Brandeis University Internet/Intranet Spring 2000                   6
                        Security Tips (2)
Does Not Guarantee No Hacking
  But Reduces the Probability Significantly
Most Security Problems Come From Human Error,
Not From Intentional Hacking
  Focus on Minimizing Chance of Human Error
Identify Each Risk Separately
  Solutions May Vary Widely
Security is Only as Good as Your Expertise
  Professional Security Requires Professional System
  Administrator

Use Common Sense / Be Realistic
  Brandeis University Internet/Intranet Spring 2000    7
                         Internet Risks
Destruction of Data
     Random
     Targeted
Modification of Data
     Random
     Targeted
     Worms/Viruses
Publication of Private/Sensitive Data
     Sensitve/Embarassing Information
     Confidential Information
         Competitive Information
         Customer Information
     Keys
         Information That Furthers Other Risks
              E.g. Credit Card Information, Museum Floor Plan
Network Disruption
Machine Crashes / Inoperable Serving Software

Brandeis University Internet/Intranet Spring 2000               8
                          Protecting Data
Machine Level
   Physical Isolation
        Physically Isolate Machines From Users
        Protect From Theft / Natural Disasters
   Users
        System Administration Permissions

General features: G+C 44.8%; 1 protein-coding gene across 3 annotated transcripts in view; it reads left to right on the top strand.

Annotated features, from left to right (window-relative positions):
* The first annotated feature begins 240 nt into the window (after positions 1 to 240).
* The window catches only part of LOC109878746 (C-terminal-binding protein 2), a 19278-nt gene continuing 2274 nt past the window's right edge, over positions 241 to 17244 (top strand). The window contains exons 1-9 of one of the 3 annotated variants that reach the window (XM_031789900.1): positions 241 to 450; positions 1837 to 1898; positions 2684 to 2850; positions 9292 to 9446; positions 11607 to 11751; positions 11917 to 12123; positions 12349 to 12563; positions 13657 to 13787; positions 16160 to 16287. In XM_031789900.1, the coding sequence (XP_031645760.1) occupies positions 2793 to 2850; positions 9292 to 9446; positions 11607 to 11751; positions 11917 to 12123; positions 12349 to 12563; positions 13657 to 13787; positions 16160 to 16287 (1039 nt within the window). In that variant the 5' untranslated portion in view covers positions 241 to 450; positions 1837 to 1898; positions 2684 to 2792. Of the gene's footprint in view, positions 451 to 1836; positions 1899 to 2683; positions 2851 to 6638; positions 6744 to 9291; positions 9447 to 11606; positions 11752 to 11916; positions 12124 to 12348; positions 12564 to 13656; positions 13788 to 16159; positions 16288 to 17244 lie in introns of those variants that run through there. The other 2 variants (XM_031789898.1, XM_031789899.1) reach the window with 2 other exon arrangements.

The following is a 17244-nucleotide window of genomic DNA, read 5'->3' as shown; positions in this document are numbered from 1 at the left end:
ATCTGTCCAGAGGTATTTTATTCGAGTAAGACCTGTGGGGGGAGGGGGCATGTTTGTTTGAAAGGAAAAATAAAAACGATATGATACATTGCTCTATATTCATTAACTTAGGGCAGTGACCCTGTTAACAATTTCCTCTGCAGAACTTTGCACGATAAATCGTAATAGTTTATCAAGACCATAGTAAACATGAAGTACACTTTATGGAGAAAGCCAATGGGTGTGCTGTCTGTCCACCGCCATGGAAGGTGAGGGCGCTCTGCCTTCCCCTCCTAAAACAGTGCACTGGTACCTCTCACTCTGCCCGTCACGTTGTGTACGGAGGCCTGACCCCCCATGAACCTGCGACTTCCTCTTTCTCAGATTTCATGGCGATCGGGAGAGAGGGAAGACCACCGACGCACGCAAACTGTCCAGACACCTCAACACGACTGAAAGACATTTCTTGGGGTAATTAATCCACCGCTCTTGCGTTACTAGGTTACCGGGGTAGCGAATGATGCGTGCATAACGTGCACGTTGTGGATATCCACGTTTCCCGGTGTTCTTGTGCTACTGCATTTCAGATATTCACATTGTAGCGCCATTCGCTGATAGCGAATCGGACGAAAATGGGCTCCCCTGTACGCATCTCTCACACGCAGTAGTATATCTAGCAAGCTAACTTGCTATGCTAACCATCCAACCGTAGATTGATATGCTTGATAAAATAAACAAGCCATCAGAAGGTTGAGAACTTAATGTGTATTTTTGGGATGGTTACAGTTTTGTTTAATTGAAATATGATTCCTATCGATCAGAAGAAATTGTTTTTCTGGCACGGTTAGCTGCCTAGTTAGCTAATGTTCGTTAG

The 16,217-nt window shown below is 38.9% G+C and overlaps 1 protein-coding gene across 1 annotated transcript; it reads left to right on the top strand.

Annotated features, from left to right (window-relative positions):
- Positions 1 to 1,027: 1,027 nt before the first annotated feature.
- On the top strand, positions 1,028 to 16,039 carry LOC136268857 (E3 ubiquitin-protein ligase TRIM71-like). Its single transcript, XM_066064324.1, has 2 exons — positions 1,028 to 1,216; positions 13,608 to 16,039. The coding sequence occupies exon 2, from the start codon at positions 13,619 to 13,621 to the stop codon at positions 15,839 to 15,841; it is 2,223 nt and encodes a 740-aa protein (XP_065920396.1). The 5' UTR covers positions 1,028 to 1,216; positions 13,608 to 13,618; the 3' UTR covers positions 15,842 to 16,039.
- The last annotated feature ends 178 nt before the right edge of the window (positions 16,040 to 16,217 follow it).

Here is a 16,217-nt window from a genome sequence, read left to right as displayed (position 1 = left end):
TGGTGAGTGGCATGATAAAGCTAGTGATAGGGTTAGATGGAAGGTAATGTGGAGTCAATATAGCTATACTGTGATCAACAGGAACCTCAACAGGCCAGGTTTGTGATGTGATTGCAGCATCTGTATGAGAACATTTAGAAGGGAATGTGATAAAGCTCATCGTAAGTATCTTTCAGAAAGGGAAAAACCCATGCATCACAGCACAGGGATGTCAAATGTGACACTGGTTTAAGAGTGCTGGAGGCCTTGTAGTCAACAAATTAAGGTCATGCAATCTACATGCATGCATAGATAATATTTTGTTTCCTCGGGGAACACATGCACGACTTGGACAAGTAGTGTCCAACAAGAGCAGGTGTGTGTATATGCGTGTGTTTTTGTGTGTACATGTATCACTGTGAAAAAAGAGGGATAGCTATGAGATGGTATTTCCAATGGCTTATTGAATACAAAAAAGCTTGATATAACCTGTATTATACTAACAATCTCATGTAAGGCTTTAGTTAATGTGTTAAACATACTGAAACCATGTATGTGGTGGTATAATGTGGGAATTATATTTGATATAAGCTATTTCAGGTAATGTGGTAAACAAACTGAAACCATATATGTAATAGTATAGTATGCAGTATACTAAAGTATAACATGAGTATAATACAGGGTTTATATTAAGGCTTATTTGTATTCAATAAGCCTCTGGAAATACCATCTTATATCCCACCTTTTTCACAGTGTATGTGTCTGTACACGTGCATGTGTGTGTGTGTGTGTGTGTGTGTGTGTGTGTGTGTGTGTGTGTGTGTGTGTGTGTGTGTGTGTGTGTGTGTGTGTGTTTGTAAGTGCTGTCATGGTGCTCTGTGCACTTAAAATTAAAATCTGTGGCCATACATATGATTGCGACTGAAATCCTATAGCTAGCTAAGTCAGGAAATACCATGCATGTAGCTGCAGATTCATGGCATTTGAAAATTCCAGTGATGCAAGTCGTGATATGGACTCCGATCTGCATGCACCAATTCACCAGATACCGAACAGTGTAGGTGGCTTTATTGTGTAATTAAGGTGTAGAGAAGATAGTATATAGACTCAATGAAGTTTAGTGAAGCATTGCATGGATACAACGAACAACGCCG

Remote Access
   Single-Purpose vs. Multi-Purpose Server
        Shared Hosting
        Test vs. Production
Application Level
   Server Configuration
   Server’s Ability to Access Files / System Resources
   Restrict Applications Running on Machine
        Don’t Load Applications/Protocols You Don’t Need

   Brandeis University Internet/Intranet Spring 2000       9
                     Protecting Data (2)
Script Level
   Who Can Modify Scripts?
        Remote Access
   Script’s Ability to Access Files / System Resources
   Scripts Identified by File Extension or Directory?
File Level
   Who Can Download Files?
   Who Can Upload Files?
   Exposed Directories
Communication Level
   IP Address Restrictions
   Password Requirements
   Encryption
Metaphysical Level
   Morals
   The Law
   Brandeis University Internet/Intranet Spring 2000     10
            Access Control Techniques
“Passive” Techniques
  Don’t Publish URL’s
  Always Have Default Pages – Avoid Directory
  Browsing
  Complex Page/Directory Names
Active Techniques
  Change Page/Directory Names Often
  Server Filters on IP Address, Domain Name
  Requiring a Name / Password
  Use Non-Standard Ports
Secure (Encrypted) Transmissions
Firewalls (Proxy Servers)
  Isolate LAN From General Internet

  Brandeis University Internet/Intranet Spring 2000   11
 All Techniques Have Some Negatives
Passive Techniques, Non-Standard Ports
   If User Guesses Correctly, They Have Full System Access
   Requires Publishers to Voluntarily Follow Standards
   Best for Non-Critical Security